Authors: Lorraine Dowler*, Penn State University
Topics: Gender, Ethnicity and Race, Political Geography
Keywords: Nationalism, Care, Vulnerability
Session Type: Paper
Start / End Time: 10:00 AM / 11:40 AM
Room: Bayside B, Sheraton, 4th Floor
Presentation File: No File Uploaded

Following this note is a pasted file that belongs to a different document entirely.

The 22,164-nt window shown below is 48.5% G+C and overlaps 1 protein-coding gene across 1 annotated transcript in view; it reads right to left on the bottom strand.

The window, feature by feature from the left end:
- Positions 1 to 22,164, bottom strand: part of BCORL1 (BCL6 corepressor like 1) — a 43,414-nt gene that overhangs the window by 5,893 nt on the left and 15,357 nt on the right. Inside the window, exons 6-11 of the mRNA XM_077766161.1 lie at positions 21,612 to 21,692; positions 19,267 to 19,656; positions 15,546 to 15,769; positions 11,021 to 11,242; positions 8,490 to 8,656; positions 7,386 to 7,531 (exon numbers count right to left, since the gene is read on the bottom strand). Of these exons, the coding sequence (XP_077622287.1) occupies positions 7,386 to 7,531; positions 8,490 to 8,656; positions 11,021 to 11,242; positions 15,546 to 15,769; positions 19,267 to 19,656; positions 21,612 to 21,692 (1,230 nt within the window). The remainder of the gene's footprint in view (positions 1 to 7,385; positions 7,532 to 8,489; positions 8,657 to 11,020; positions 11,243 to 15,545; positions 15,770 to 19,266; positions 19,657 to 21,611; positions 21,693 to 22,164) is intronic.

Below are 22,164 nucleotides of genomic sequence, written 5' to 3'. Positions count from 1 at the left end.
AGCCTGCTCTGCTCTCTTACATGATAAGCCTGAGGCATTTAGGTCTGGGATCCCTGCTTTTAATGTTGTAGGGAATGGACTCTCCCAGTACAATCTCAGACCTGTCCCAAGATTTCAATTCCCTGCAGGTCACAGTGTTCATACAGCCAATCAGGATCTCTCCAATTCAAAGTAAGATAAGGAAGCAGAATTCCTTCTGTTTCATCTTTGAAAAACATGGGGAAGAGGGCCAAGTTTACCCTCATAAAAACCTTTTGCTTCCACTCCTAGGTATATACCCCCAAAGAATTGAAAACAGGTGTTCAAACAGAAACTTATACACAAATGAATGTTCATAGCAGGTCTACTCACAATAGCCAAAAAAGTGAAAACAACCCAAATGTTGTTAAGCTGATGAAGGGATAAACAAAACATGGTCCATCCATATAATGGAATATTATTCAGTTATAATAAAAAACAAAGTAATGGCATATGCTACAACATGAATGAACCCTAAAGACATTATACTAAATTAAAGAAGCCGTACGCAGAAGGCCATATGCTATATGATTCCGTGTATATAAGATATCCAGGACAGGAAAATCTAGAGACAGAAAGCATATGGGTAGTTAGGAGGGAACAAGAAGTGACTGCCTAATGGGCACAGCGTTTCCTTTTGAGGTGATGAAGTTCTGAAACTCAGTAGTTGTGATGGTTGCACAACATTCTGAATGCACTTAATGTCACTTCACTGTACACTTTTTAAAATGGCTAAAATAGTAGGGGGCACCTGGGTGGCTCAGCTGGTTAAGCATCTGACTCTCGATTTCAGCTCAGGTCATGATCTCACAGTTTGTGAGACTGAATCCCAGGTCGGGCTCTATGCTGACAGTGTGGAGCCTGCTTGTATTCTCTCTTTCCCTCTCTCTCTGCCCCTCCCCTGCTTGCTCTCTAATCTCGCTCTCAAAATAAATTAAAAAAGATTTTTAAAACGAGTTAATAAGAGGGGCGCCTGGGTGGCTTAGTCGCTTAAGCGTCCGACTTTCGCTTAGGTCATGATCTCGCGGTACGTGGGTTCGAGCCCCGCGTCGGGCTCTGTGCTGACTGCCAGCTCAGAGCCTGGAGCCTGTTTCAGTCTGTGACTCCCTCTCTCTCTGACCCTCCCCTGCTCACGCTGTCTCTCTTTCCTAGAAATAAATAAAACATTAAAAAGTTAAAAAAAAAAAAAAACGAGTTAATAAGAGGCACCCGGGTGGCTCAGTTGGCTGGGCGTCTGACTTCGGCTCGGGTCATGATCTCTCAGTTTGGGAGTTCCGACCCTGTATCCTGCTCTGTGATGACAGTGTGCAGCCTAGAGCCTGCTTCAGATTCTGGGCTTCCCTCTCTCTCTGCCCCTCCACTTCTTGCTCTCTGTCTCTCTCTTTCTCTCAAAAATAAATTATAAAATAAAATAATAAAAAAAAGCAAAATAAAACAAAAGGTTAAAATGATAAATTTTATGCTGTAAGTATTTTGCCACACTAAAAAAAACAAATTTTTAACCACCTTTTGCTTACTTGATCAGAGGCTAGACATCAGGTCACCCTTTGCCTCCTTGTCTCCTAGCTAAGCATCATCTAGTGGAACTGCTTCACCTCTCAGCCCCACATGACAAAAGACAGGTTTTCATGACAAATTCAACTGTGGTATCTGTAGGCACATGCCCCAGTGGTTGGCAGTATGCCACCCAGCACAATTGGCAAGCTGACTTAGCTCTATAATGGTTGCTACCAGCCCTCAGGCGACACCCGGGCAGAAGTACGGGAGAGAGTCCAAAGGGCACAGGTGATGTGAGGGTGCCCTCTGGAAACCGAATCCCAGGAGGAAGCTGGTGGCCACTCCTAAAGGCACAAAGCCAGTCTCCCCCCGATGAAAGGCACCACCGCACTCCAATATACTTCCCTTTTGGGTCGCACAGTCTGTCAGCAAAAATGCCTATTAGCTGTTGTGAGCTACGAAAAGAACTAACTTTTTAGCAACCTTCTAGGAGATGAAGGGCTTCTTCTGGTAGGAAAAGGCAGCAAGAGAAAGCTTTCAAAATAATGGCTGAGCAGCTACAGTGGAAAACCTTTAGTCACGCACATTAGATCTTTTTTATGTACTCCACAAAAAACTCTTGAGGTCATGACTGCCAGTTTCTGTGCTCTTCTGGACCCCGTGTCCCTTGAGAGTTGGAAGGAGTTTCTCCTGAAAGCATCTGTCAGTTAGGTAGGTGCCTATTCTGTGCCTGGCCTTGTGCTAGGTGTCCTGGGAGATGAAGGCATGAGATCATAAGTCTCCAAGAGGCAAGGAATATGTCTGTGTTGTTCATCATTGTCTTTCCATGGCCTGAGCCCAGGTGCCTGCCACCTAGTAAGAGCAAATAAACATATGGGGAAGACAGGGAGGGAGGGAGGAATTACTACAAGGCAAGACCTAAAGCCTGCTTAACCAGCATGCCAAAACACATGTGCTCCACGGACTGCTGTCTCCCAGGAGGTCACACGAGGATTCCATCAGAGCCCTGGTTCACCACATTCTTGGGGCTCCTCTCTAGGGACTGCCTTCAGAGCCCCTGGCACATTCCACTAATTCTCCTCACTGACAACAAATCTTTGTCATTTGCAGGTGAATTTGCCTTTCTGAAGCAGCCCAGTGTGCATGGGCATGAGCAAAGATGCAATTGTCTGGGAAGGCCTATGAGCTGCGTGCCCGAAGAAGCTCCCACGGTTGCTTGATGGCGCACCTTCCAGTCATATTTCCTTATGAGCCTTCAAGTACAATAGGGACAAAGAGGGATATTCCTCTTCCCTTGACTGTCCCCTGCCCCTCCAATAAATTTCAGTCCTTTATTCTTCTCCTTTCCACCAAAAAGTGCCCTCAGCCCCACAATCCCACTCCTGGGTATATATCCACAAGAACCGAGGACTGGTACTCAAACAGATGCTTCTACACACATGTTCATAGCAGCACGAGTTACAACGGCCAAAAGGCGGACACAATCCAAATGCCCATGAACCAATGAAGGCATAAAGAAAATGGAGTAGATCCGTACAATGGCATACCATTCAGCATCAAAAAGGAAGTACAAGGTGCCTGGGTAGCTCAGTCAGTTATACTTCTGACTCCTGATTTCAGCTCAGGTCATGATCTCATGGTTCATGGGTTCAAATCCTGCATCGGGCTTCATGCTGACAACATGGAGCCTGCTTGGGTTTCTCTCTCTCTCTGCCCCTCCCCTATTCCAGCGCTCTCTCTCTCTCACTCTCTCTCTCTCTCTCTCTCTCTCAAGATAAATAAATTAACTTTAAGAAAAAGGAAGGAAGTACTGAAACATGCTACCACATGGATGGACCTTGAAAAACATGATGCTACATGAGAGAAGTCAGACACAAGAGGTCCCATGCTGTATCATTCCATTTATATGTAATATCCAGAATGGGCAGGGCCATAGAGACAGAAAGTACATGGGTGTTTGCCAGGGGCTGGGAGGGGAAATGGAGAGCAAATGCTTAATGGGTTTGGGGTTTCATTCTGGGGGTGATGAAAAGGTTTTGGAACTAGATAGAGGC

The most recent presidential election has unleashed a surge of masculine self-justification, camouflaged as “locker room” or “straight” talk, that is unwavering in its efforts to undermine national accountability for care and responsibility. This type of sovereign masculinity hinges on the nation’s ability to tap into and mobilize nationalisms that enable bullying, boasting about the conquest of women’s bodies, mocking the disabled and dehumanizing non-whites. Still, this masculinity is deeply rooted in a white supremacy that serves to justify racism as realism and misogyny as a social norm. An emphasis on borders, cultural privilege, law and order, and national honor engenders a sovereign masculinity whereby the stranger is no longer limited to someone who is unwarrantedly banned from U.S. national borders. The stranger is also the kneeling NFL player, while the neo-Nazi in Charlottesville is transformed into a familiar, sympathetic and misunderstood patriot. This paper incorporates feminist approaches to hospitality as more than opening one’s home to the stranger, but rather a more complicated understanding of the trust between the host, whether an individual, institution or nation-state, and the stranger that requires care, empathy and understanding. Consequently, in order to move past this nonconsensual nationalism, place-making practices must embody mechanisms for the individual to trust the motivations of the nation as reasonable and unprejudiced. This form of hospitality does not refashion the stranger into a replica of the self, but instead rejoices in difference and embraces strangers as neighbors.